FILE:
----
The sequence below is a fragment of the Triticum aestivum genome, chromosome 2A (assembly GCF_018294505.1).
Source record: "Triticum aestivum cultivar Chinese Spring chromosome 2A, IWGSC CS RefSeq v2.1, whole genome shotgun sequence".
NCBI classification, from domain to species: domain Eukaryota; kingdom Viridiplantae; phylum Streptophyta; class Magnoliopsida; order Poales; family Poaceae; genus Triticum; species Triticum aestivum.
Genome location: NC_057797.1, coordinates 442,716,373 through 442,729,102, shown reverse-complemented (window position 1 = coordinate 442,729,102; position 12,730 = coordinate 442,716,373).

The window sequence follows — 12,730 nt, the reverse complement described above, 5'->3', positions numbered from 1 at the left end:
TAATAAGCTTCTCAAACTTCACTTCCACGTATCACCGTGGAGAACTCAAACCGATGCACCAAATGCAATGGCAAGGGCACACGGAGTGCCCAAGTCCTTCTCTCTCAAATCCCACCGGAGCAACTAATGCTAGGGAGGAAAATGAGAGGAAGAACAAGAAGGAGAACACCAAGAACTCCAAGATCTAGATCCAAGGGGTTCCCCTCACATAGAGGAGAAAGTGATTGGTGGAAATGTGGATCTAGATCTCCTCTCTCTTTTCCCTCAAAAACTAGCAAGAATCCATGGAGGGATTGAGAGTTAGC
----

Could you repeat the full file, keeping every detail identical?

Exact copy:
The sequence below is a fragment of the Triticum aestivum genome, chromosome 2A (assembly GCF_018294505.1).
Source record: "Triticum aestivum cultivar Chinese Spring chromosome 2A, IWGSC CS RefSeq v2.1, whole genome shotgun sequence".
NCBI classification, from domain to species: domain Eukaryota; kingdom Viridiplantae; phylum Streptophyta; class Magnoliopsida; order Poales; family Poaceae; genus Triticum; species Triticum aestivum.
Genome location: NC_057797.1, coordinates 442,716,373 through 442,729,102, shown reverse-complemented (window position 1 = coordinate 442,729,102; position 12,730 = coordinate 442,716,373).

The window sequence follows — 12,730 nt, the reverse complement described above, 5'->3', positions numbered from 1 at the left end:
TAATAAGCTTCTCAAACTTCACTTCCACGTATCACCGTGGAGAACTCAAACCGATGCACCAAATGCAATGGCAAGGGCACACGGAGTGCCCAAGTCCTTCTCTCTCAAATCCCACCGGAGCAACTAATGCTAGGGAGGAAAATGAGAGGAAGAACAAGAAGGAGAACACCAAGAACTCCAAGATCTAGATCCAAGGGGTTCCCCTCACATAGAGGAGAAAGTGATTGGTGGAAATGTGGATCTAGATCTCCTCTCTCTTTTCCCTCAAAAACTAGCAAGAATCCATGGAGGGATTGAGAGTTAGC